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The purpose was to investigate the effect of rest-redistribution (RR) on muscle damage after eccentric knee extensions. After 2 weeks of eccentric familiarization, 11 resistance-trained men performed 2 work-matched isokinetic unilateral eccentric knee extension protocols at 60°·s−1 using a crossover design, separated by 7 days. Subjects performed 40 repetitions with 285 seconds of rest using traditional sets (TS; 4 sets of 10 with 95 seconds of interset rest) and RR (RR; 20 sets of 2 with 15 seconds of interset rest). Muscle morphology, tensiomyography, range of motion, perceived soreness, and strength were measured before and 0, 24, 48, 72, and 96 hour after RR and TS. There were no protocol × time interactions (p < 0.05). When collapsed across protocol and compared to baseline, echo intensity of the proximal vastus lateralis was 7 ± 9% greater at 0 hour (p = 0.042), echo intensity of the distal vastus lateralis was 6 ± 7% and 9 ± 7% greater at 0 hour (p = 0.048) and 24 hour (p < 0.001), respectively, and passive ROM was 2 ± 1% lower at 48 hour (p = 0.043) after exercise. No other differences existed over time for any other variable. Thus, contrary to concentric performance where RR likely plays a large role in maintaining performance, RR during eccentric isokinetic resistance training does not strongly influence exercise performance and indications of subsequent muscle damage.

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Is tensiomyography sensitive enough?

New technological advances are constantly being developed to assess fatigue and muscle damage in sports. Tensiomyography (TMG) has been used as an alternative method to indirectly assess these physiological responses. The aim of this study was to explore the potential use of TMG parameters (muscle radial deformation [Dm], time of contraction [Tc], delay time [Td], deformation rate until 10% [V10] and 90% [V90]) to detect neuromuscular acute fatigue-related responses during a duathlon compared to well-known biochemical (blood lactate [BLa]), perceptual (rate of perceived exertion [RPE]), and functional (jump performance [CMJ]) variables. Twenty-three well-trained athletes (age 33.6 ± 7.2 years, weight 64.4± 9.2 kg, height 1.7 ± 0.2 m, VO2max 56.7± 6.9 mL/kg/min, body fat 16.6 ± 8.4%, lean mass 53.2 ± 11.6 kg) performed a 5k-25k-5k duathlon under controlled indoor conditions at 23°C. TMG muscle properties (left and right gastrocnemius lateralis), BLa, RPE, and CMJ were measured pre-duathlon, during transition 1 (T1), during transition 2 (T2), and post-duathlon. After one-way analyses of variance, there were large differences in BLa (p< 0.01), RPE (p< 0.01) and CMJ (p< 0.01). Large differences (p< 0.01) were also found in Tc, Dm, Td, V10, and V90 as TMG muscle mechanical markers. Compared to well-known fatigue variables (CMJ, RPE, and BLa), Tc and Dm as TMG parameters measured in gastrocnemius lateralis seem to be sensitive enough to detect acute fatigue-related changes during duathlon. Differences reported in Td, V10, and V90 could be the result of muscle post-activation potentiation (PAP) after T1, and more evidence is needed for understanding this PAP phenomenon using TMG.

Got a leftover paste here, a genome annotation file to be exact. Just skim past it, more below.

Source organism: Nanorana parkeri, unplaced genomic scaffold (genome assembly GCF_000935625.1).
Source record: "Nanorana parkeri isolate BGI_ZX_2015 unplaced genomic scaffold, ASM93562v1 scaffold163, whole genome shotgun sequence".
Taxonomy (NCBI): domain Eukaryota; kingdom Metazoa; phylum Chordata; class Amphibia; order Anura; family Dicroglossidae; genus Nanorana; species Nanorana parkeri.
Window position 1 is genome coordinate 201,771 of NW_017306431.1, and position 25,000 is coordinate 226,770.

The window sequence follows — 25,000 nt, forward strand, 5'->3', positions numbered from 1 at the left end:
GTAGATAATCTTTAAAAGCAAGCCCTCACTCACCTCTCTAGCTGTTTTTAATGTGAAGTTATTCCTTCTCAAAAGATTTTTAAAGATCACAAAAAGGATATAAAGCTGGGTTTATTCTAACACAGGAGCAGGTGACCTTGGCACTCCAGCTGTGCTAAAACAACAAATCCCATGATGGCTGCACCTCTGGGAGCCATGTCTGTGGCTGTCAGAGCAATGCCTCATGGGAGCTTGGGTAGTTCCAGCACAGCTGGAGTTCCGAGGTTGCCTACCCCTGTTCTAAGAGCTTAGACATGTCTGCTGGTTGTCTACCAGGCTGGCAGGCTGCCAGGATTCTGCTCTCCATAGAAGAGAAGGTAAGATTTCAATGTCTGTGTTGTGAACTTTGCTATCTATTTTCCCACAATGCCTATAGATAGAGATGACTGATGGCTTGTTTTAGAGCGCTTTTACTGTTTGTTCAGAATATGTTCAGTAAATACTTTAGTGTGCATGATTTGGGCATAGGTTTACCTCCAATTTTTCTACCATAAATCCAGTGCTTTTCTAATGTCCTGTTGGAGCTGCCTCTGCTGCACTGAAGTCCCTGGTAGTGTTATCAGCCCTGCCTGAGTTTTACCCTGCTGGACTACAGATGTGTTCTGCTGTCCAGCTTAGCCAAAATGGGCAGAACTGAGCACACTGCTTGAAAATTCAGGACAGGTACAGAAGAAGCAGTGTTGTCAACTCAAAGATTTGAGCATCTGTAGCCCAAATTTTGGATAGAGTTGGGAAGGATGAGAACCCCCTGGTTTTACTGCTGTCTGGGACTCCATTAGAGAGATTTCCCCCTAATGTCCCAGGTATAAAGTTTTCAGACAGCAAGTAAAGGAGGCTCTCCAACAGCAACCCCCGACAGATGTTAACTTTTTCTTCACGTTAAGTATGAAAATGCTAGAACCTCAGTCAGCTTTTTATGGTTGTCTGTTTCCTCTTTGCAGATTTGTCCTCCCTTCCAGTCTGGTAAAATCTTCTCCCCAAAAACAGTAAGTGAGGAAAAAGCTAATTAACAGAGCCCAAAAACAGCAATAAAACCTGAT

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The aim of this study was to investigate the neuromuscular response of knee flexor and extensor muscles using the tensiomyography (TMG) method and to compare the TMG characteristics between the dominant and non-dominant lower extremity in male karate competitors. Muscle mechanical properties were recorded from the rectus femoris (RF), vastus medialis (VM), vastus lateralis (VL), biceps femoris (BF) and semitendinosus (ST) muscles of both legs. Three TMG parameters were analysed: maximal displacement (Dm), contraction time (Tc), and delay time (Td). Dm and Td parameters of the measured muscles were not affected by the lower extremity dominance in karate athletes. The dominant leg demonstrated a higher Tc of the RF (p = 0.013) and lower Tc of the BF (p = 0.004) compared to the non-dominant leg. A higher Tc of the RF occurs because of the controlled nature of punches and kicks. A lower Tc of the BF is due to the specific requirements of the fighting stance and frequent external hip rotation in karate techniques.